Fleabane proves a pain for Federico Rolle

In recent years, flaxleaf fleabane has been a weed problem throughout the region, including some of my fields, due to its rapid spread and resistance to glyphosate.

It was a particular problem in last year’s drought, showing its competitive ability compared with the soyabean crops, reducing crop yields and complicating the harvesting operation.

This weed began to be seen as a problem in Argentinian crops some years ago. But in recent years, it has become more serious with the emergence of glyphosate-resistant strains, and has become a weed very capable of out-competing soya in certain environments, or in dry years.

In November last year, I had crops with a weed height of 25cm and the 3 litres/ha of glyphosate I applied in good conditions was far from 100% effective.

At the time of harvest, in addition to decreased yields, the green leaf material hampered combine operation and had an impact on grain quality, as it is impossible to separate the seed. Furthermore, it cuts down work rates, causes combine blockages and breakdowns of the cutter bar.

To combat the weed, we need to control it prior to drilling, when the plant is at the more vulnerable rosette stage. Combining glyphosate with hormonal products such as 2,4-D work well. Another effective alternative when the weather is expected to be wet in the winter is to apply a sulfonylurea or triazine.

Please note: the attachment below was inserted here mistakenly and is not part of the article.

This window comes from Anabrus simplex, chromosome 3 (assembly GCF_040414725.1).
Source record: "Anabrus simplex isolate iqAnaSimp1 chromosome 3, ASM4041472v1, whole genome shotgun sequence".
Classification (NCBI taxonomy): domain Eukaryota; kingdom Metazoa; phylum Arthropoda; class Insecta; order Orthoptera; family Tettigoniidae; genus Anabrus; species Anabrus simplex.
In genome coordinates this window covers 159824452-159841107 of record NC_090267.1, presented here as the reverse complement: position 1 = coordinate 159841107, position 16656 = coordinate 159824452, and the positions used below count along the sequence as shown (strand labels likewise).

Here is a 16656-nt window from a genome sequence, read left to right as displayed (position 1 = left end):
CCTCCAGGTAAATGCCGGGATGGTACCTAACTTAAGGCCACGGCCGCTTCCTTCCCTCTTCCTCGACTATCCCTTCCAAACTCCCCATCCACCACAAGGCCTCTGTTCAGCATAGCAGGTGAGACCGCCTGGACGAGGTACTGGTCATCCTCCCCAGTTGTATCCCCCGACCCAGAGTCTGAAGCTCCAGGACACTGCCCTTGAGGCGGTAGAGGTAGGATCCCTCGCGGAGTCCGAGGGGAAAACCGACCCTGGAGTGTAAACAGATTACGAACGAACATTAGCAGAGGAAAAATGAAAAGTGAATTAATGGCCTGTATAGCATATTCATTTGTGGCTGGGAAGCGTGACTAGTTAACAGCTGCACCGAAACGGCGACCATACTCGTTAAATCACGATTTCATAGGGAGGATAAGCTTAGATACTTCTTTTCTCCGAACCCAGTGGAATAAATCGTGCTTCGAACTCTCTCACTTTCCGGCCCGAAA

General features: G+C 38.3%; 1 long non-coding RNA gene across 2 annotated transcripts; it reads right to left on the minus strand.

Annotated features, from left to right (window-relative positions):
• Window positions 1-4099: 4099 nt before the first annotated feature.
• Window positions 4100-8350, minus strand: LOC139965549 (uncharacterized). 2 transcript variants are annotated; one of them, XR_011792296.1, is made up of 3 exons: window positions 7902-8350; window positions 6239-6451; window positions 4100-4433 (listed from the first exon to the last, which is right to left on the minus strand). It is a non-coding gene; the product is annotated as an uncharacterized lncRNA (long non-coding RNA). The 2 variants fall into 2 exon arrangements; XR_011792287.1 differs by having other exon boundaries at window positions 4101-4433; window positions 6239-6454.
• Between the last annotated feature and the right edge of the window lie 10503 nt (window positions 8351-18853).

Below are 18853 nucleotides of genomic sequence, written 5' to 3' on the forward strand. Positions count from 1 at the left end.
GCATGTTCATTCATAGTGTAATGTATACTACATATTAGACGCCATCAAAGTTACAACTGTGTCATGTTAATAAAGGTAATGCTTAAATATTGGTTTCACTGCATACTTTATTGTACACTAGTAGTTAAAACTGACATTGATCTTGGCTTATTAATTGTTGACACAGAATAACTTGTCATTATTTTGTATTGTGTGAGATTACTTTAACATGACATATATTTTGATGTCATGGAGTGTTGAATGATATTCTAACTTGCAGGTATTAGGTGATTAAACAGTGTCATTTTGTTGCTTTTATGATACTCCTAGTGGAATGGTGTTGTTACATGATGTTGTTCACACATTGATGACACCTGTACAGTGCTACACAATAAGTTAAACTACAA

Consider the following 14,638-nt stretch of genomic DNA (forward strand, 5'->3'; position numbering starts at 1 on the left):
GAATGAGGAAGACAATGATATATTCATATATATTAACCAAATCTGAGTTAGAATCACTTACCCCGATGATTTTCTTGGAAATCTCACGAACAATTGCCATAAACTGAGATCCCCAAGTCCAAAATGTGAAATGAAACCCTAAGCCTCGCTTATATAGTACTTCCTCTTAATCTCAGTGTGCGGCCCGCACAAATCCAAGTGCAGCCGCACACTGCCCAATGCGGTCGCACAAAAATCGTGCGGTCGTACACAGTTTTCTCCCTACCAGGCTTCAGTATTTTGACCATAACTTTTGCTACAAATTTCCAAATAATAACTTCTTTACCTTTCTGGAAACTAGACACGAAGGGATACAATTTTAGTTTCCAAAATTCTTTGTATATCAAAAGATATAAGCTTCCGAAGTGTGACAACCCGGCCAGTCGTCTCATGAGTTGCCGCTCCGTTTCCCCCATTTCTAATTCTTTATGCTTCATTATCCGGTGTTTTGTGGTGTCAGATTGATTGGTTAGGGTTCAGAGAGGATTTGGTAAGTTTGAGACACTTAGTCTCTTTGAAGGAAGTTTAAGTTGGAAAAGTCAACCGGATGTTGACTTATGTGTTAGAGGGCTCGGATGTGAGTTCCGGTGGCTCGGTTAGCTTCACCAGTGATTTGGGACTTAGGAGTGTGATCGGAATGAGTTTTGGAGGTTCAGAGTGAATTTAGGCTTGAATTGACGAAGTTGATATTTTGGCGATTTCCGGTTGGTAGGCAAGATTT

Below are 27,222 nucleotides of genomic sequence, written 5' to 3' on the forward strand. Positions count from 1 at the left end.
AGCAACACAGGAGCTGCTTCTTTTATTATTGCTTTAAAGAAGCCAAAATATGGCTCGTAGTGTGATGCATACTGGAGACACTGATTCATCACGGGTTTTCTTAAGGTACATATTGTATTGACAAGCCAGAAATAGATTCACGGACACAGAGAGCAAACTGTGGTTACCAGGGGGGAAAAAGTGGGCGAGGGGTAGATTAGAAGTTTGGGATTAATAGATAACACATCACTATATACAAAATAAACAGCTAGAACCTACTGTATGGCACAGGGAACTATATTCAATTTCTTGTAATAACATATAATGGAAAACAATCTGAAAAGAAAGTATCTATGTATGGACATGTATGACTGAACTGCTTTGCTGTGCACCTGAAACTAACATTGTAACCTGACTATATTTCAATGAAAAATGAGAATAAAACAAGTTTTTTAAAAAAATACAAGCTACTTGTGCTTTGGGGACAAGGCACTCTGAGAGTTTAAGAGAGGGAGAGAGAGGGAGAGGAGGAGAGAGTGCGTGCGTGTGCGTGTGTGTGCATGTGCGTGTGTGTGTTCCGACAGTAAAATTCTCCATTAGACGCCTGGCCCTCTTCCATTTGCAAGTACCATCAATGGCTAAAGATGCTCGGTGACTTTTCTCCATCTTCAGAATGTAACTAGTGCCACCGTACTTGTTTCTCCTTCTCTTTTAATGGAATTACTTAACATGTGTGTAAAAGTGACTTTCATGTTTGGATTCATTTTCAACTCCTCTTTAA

As always here in Argentina, actions that could prevent future problems with resistance in this weed and others consists of employing a mixture of active ingredients, their alternation, use of a good crop rotation (such as the introduction of winter wheat crops) or a return to ploughing and trying to prevent the establishment and germination of flaxleaf fleabane. The next generation of herbicide-tolerant GMs will also help to lessen the reliance on the glyphosate-tolerance gene.

Federico Rolle farms 2,250ha of rented arable land in the Pampa area of Argentina. He grows soya beans, sorghum, maize and wheat using no-till techniques and GM crops. He has a part-time role helping Brown & Co in the region.

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